- Enlist help – Arrange for a friend or family member to drop by once or twice per day to take your little sleepyhead out for a short walk. No friends available? Try booking a professional dog walker on sites such as Rover or Wag.
- Doggy daycare – Chances are that there is at least one privately run daycare for dogs near you. If not, consider hiring a pet sitter to come by daily and spend a few hours interacting with your dog.
Cause: Too Little Exercise
Habits form easily. A Pug who isn’t encouraged to play and romp around the backyard or isn’t taken for daily walks can easily settle into a couch potato lifestyle. It takes motivation and encouragement to get you up and moving, right? The same is true for your Pug.
Opening the door and telling your Pug to go play isn’t going to cut it. Head out there with him and engage him in some fun activities.
Although a lot of Pugs aren’t too keen on fetch, there are plenty of games like hide-and-seek or popping bubbles that will get your pup moving. Get creative to hold his interest and make exercise fun.
Keeping in mind that Pugs are a brachycephalic breed (like French Bulldogs) and shouldn’t overexert themselves, try going on a short hike with your Pug.
At the very least, establish the habit of going for a couple of short walks each day. Head out in a different direction every so often to keep things interesting.
Pugs are a breed particularly prone to obesity. Once a dog is overweight, it’s difficult for them to get up and be active, so they tend to become more and more sedentary as the pounds steadily increase.
Guess what inactive pugs spend their time doing. Sleeping – which only makes the issue of obesity worse.
Visit your veterinarian to ensure your pug has a clean bill of health and isn’t suffering from a physical condition, like hypothyroidism, which contributes to weight gain. Your vet can recommend an appropriate diet plan and exercise regimen to help your Pug shed some pounds and regain mobility.
Cause: Poor Diet
Low-quality dog food, excessive treats, and lots of “people food” are a recipe for disaster and can lead to an overweight, unmotivated, lazy Pug. If your Pug is filling up on junk, he may not be getting enough required nutrients to keep him active and energetic. The result? A constantly tired, lethargic Pug. Not good.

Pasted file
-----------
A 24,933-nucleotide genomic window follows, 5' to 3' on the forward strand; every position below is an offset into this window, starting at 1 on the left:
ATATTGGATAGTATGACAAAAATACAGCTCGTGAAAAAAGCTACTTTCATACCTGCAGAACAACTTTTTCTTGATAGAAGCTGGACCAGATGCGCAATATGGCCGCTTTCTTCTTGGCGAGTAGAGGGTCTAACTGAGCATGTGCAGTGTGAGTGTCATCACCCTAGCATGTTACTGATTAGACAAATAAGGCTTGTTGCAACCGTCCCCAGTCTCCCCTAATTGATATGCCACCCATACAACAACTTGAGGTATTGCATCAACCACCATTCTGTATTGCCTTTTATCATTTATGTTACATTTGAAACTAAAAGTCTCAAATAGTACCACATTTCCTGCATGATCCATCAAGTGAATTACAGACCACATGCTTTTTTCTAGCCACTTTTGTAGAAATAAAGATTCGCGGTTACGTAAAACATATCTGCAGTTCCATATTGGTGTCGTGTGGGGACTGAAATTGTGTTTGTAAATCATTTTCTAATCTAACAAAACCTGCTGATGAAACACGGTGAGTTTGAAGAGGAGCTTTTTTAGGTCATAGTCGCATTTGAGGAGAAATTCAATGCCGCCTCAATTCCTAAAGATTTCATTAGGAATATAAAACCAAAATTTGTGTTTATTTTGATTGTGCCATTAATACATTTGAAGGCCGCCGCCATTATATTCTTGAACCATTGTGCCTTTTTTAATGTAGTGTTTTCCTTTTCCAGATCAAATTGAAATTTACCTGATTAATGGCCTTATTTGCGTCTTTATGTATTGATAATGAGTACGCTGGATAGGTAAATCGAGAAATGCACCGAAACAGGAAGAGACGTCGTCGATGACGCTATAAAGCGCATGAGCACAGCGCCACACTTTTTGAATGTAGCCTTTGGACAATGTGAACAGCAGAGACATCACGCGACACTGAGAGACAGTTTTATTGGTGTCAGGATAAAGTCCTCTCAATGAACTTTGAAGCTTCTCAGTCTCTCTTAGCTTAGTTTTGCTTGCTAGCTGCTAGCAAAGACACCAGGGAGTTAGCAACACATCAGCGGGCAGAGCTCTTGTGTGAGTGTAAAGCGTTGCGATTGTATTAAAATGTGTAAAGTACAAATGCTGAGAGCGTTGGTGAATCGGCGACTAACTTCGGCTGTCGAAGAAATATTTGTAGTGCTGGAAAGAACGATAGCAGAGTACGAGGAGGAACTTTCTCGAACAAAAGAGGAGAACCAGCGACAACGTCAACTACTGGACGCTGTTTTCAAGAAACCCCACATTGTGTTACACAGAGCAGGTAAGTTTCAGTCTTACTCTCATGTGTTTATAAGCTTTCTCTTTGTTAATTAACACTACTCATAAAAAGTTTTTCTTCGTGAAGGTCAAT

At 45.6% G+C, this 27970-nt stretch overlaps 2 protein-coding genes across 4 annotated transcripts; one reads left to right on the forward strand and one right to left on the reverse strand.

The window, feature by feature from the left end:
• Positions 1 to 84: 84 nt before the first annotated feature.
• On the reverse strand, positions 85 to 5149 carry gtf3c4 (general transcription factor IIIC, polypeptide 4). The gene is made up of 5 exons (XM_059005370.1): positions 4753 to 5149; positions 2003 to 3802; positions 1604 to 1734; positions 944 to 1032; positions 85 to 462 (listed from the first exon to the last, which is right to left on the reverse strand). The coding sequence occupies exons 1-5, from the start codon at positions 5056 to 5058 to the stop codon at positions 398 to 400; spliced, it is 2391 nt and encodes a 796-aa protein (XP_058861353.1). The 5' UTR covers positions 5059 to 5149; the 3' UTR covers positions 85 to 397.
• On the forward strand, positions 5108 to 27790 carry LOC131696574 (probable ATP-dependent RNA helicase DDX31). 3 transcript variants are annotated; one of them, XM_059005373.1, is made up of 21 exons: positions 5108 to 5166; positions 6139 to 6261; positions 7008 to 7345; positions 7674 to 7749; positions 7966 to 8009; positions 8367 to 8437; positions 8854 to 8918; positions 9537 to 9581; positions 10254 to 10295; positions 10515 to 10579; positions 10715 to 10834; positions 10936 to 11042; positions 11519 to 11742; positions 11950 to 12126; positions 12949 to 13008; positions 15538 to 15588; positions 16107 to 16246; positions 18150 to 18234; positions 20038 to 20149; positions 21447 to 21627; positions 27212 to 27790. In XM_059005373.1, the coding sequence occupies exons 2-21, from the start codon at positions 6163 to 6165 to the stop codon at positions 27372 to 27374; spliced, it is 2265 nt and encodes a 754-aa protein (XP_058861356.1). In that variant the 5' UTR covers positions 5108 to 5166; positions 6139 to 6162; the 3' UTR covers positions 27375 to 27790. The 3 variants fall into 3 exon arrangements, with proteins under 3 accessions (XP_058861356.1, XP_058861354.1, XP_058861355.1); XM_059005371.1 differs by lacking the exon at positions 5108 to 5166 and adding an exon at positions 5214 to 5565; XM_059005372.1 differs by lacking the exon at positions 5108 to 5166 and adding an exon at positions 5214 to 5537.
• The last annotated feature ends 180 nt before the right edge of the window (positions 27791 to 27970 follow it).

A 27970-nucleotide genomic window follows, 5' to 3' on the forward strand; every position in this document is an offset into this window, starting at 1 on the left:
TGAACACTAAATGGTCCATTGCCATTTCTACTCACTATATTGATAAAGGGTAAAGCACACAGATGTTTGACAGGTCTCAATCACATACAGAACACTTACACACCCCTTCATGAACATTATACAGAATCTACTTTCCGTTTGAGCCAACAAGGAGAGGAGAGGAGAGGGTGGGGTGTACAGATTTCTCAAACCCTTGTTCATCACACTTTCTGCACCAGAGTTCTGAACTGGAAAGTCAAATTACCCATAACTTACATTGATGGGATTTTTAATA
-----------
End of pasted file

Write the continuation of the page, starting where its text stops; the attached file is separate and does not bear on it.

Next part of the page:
Feed the highest quality kibble that you can afford so that your Pug will receive the necessary nutrients that he needs to convert food into energy and get off of that couch.
A small treat now and then is fine, but don’t overdo it. Make sure that each bite of food he eats is nutrient-rich, not loaded with unneeded fat, sugar, and calories.
Cause: Mimicking Behavior
Pugs love to be with you at all times and the phrase “monkey see, monkey do” fits them perfectly. If you spend hours at a time relaxing in the family room, your Pug is likely to be right by your side relaxing too (i.e. snoozing).
If your Pug is going to mimic your behavior, and he will, set a good example by moving around frequently throughout the day. Every time you get up, spend a few minutes interacting with him so that he’ll associate being awake with getting attention, something every Pug adores.
Cause: Illness or Injury
As is the case with you or me, if a dog’s body is fighting off a sickness or recovering from an injury, he’ll be more tired than usual as the body needs more rest to combat the problem and restore wellness.
If you suspect that your Pug may not be feeling well, a trip to the veterinarian is in order. Your vet can run tests to diagnose the problem and get your Pug started on the road to recovery.
In the meantime, it’s okay to let a sick Pug get some much-needed rest, so let him sleep.
In a Nutshell
More than likely, your Pug’s sleeping habits aren’t cause for major alarm, especially if he’s been given a clean bill of health and isn’t obese. Just make sure that he’s getting enough daily exercise, has stimulating toys and activities and eats a healthy diet.